Is your fixed rate bond a dud?November 12th, 2012 by Dan Woodruff
We often see cautious clients who hold fixed rate bonds with their banks. These are popular products with cautious investors since they allow you to benefit from a better rate of interest than you would otherwise get from your bank accounts, while still keeping the money safe.
This article aims to explain how these products work, and also to raise some issues you should consider before you buy into one.
- How fixed rate bonds work
- Advantages and disadvantages of fixed rate bonds
How do fixed rate bonds work?
Fixed rate bonds are issued by your bank. They work like a bank account except that you will lock your money away for a period of time, from a few months to up to 5 years. In return, the bank will pay you a better rate of interest than they usually do in their standard savings accounts. At the end of the period of investment the bank will return the money invested plus interest. This interest is taxable.
They are popular products at the moment since interest rates are low, meaning savers are seeing their incomes reduced. Cautious savers often see these products as a way to increase their rate of return.
How much better is the interest payable?
At the time of writing, the best 1-year fixed rate bonds pay out interest of around 3%. By comparison, the best instant access account will pay you around 2.3%. Both of these interest rates are taxable. Is gaining an extra 0.7% interest (taxable) worth the downside of not having access to your money during that time?
Advantages of fixed rate bonds
- They pay a better rate of interest than normal bank accounts
- Interest is usually fixed
- The products are simple
- Your money is protected through the Financial Services Compensation scheme with UK registered banks up to £85,000 per person per institution
While the rates of interest are usually better than standard bank accounts, they are not usually that much better. In the example above, if we assume you pay tax on your savings, if you had £50,000 invested in a bank account you might get £920 interest after tax per year; for the fixed rate bond quoted you might get £1,200 interest.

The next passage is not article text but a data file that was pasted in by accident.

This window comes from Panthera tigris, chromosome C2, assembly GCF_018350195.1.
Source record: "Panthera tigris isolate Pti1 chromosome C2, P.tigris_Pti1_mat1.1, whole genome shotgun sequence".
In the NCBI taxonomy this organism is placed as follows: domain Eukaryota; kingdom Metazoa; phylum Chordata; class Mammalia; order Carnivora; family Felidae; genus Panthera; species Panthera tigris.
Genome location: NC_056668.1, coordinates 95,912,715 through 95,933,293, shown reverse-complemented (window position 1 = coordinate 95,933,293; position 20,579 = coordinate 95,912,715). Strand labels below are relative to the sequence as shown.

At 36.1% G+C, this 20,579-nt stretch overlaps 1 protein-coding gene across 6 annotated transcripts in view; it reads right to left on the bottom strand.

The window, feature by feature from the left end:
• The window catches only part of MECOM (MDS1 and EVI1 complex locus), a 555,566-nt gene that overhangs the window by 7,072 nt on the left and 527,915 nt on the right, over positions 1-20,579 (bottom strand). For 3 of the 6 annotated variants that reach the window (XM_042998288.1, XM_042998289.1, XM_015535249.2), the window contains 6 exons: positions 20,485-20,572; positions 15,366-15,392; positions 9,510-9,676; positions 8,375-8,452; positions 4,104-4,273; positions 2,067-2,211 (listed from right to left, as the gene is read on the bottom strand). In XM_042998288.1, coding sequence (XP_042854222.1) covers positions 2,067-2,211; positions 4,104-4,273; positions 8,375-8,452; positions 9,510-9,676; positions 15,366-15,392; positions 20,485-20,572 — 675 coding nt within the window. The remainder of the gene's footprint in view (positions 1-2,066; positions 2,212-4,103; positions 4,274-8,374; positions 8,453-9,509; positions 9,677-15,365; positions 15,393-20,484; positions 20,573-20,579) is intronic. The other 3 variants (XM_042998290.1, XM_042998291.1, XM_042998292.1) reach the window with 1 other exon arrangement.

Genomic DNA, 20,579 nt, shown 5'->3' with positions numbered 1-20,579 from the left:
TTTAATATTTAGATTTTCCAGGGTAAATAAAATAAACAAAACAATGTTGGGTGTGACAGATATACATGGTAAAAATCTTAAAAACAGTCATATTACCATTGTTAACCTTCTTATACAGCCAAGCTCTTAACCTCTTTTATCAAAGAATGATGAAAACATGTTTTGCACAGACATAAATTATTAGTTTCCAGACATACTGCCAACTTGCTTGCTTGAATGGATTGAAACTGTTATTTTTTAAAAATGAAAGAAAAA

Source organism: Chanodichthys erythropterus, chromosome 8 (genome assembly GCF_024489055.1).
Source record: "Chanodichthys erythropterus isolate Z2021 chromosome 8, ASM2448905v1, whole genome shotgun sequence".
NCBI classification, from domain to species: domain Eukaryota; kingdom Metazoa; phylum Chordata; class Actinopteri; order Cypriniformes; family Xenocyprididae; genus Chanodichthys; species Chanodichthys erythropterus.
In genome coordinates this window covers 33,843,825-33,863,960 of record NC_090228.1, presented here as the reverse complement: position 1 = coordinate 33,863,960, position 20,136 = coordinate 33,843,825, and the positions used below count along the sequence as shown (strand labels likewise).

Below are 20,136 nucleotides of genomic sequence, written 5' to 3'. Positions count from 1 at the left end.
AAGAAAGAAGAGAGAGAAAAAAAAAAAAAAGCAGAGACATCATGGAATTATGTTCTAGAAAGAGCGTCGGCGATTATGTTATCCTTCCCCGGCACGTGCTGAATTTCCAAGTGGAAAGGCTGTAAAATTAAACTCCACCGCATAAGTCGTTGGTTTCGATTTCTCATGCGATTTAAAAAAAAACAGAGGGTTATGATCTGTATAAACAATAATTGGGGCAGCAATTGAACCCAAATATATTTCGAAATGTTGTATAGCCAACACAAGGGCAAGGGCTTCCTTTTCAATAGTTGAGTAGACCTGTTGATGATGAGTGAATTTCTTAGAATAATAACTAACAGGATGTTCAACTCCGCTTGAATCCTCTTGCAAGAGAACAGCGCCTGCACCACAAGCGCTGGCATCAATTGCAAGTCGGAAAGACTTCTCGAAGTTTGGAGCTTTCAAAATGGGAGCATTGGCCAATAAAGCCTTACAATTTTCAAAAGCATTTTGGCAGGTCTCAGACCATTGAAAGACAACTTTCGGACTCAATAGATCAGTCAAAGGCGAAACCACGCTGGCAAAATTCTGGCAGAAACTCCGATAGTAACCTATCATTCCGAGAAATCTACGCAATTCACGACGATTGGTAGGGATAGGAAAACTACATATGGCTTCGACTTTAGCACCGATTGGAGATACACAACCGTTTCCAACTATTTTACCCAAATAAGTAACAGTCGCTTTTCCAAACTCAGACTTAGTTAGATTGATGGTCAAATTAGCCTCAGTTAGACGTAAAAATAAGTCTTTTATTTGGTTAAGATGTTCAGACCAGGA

At the time of writing the retail prices index for the UK stands at 3.2% (October 2012 figures). Therefore if you pay tax on your savings, even with the best rates available to you, you still might be losing money versus the cost of living.
- No access
This can be a major problem. Banks usually refuse access to fixed rate bonds during the investment period, although some do allow you to take withdrawals at a penalty. A client recently had to take out a loan to buy a property since he could not access his money invested in fixed rate bonds as his bank refused him access to this money. This is a real problem, and you should consider whether you will need access to the money before you invest in such a product. Fixed rate bonds are not suitable for your emergency fund.
- Rising interest rates
In a time when interest rates are rising, your fixed rate bond would not increase the interest paid. Therefore, your money might be losing value.
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